I started Muay Thai in 1986 whilst at University in London, where I met & began training with Tom (Cameron) McGee; ‘Tom’ had lived & trained in Bangkok, Thailand for 6 years he was a Thai Champion that had acted as sparring partner to Ronnie Green (the 1st Thai Boxer of non-Thai origin to claim a title by knockout in History). Squeezed between the stables of Master Sken & Master Toddy, Tom McGee came from a region in England famous for its tough Thai Boxers & every lesson presented challenges from outside fighters, this in turn was taken directly onto the streets of London &
tested under most grueling circumstances.
As martial artists we ran a Muay Thai program for 3 years at University College of London. From here I left for America & my Muay Thai took an even bigger leap as I began training with & teaching American Thai Boxers such as Duane Ludwig, Demain Hommel, Amal Easton, Jay Jack, Mitsuyuki Ninomiya.
It was here also that my ventures to South East Asia saw training alongside Thai Champions such as Parinya of Kiat Busaba, Chun, Kem & the Japanese Kickboxing Champions Saitoshi Nizuma & Riki Onedero.
However my initial training with Tom was undoubtedly the most important
it was this association that prepared me so well for what is undoubtedly one of the most challenging of fighting arenas.
Quote from Hardy Stockmanns’ book: ‘The art of Siamese un-armed combat’
The Thais have deserved sympathy for a very long time, that is, from before the beginning of the Buddhist era until the present. They were constantly harassed and their peaceful existence disturbed until about 250 B.C., when they left the rich and fertile land called Thai Mung or Thai Muang, believed to have been in the area of today’s Szechuan, Hupei, Anwei and Kiangsi provinces, on both sides of the rivers Yangtze and Hwang Ho in central China.
In order to avoid enslavement, the Thais evacuated and dispersed in all directions. Eventually, and with great difficulty, encountering many hardships and having to cope with starvation, injury, disease and death, they became experts in what is today called traditional medicine. Fending off wild animals and all-too-frequent battles with savage warlords who never missed a chance to attack, only strengthened their fighting spirit, and their love of freedom overcame all difficulties. Weakened, suffering severely and exhausted, they escaped.
When the refugees had settled in an area where there were “fish in the water and rice in the fields,” elders of the different clans attempted to build up the courage and skill of the young men by promoting athletic games such as wrestling, running, swimming, boat races and acrobatics. For reasons of security and to ensure their future freedom, a system of self defense was devised, which after generations of changes and improvements resulted in a set of rules and regulations. When the clans were finally unified into a nation, a manual of warfare, the “Chupasart,” was drawn up. It dealt mainly with the use of weaponry such as knives, swords, spears, battle axes, halberds, throwing knives and poisoned arrows shot with crossbows. During times of peace, the Thais trained under the guidance of experienced warriors, learning the different fighting techniques based on the manual, but often substituting the “arm” for the real weapon, in other words, practicing unarmed combat, or what is commonly known to Thais as “dee muay” or boxing.
An inherent cultural characteristic of the Thais is to show respect and gratitude, especially to those who impart knowledge, like parents and teachers. A worthy and beautiful custom is a boxer’s way of paying homage to his teacher by performing the “ram muay” or boxing dance. This ritual differs from camp to camp and should two fighters be seen rendering a similar performance, they are almost certainly students of the same teacher, or their instructors might have come from the same camp. If an inquiry reveals this to be true, the two boxers will on no account fight each other. This tradition is the result of strict disciplinary training and the pledge given during the “khuen kruh” ceremony. It ensures a feeling of close unity in the camps and villages, and is meant to foster a sense of belonging to the race as a whole.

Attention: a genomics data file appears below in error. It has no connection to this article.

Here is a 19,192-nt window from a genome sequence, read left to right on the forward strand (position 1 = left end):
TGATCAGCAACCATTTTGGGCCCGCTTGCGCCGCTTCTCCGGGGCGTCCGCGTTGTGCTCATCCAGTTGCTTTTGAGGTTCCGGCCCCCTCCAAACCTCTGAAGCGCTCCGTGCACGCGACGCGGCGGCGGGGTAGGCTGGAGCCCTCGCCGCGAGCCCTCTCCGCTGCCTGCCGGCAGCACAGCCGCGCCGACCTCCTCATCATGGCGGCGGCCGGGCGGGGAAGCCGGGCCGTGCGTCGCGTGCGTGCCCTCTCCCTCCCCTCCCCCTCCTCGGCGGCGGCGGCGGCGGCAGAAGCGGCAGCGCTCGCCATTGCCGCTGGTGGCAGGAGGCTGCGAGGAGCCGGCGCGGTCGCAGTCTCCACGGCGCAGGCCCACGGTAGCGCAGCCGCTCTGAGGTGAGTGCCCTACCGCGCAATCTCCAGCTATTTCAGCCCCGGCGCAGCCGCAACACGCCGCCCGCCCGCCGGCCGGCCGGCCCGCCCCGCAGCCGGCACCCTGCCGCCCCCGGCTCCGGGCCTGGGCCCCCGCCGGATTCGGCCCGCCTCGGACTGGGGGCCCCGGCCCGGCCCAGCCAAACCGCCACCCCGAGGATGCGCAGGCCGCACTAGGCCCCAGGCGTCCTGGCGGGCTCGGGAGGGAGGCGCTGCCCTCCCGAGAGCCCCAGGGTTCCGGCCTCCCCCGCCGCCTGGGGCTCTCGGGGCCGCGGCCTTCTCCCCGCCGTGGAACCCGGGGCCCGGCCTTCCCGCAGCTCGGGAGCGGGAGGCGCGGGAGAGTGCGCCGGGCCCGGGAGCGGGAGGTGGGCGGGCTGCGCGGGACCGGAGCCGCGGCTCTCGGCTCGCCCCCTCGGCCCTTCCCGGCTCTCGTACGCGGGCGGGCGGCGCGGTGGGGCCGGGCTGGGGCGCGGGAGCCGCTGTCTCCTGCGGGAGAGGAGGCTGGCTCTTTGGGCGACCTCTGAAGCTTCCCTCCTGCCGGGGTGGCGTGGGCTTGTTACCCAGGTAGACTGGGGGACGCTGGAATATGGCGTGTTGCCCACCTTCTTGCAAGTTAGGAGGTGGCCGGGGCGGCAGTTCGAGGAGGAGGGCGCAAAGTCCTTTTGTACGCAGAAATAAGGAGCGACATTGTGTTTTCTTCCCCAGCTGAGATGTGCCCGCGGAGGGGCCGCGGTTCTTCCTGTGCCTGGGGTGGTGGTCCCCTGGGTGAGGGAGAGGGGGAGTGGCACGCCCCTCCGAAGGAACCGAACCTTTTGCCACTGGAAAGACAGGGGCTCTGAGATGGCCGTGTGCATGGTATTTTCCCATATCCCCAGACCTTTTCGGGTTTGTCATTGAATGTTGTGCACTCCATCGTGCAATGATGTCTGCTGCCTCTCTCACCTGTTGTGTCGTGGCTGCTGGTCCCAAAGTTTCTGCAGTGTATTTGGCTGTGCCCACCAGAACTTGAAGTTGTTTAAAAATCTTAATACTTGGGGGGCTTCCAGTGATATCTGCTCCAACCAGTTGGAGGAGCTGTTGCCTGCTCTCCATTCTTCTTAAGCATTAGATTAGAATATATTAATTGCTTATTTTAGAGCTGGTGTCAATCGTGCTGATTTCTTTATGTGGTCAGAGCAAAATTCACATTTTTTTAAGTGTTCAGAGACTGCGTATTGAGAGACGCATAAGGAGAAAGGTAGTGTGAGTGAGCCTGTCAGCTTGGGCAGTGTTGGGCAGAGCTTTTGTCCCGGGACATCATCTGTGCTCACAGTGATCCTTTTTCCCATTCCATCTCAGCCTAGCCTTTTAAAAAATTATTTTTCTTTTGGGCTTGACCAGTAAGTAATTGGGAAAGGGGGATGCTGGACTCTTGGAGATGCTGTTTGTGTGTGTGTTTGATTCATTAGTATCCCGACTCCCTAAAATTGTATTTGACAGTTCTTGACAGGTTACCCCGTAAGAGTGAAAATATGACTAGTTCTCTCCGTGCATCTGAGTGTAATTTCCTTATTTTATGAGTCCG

Muay-Thai is an art of self defense using various parts of the body. Because it is based on the principle of “doing no more than necessary to teach a lesson,” it is equally well suited to be used as a competitive sport as well as a “fight to the finish.” In ancient times, Thai warriors had intensive training in the art, giving them a distinct advantage in close-combat situations. Royalty, military leaders and those common people having a part in defending the nation, received regular instruction by leading exponents of the art.
Muay-Thai is also a very popular spectator sport, enjoyed by Thais more than any other. All the greater is the tragedy that a national heritage which should be preserved, has deteriorated into a “commercial art.” Only if Muay-Thai in its pure form is revived, instruction given and training conducted by the old rules, and ancient customs enforced by officials and teachers who do have the “right knowledge,” will students receive lasting benefits beyond all expectation. Discipline, competence and perfect health of body and mind will be a guaranteed result, in spite of the views of the numerous “know-alls,” ignorant of the real art, who can only “see dry rice straw, blown by the wind and floating on the surface of the water, but fail to see the pearl lying on the bottom.”
In summary, Muay-Thai is a philosophy, a science, an art, unlikely to have come about easily or by chance. It is a result of diligence, perseverance, trials and errors and endless practice sessions to master those techniques that transform a beginner into an expert.
The venerable Khetr Sriyabhaya, Muay Thai enthusiast, Thai cultural expert
Michael Street & Wong Shun Leung: Chi Sau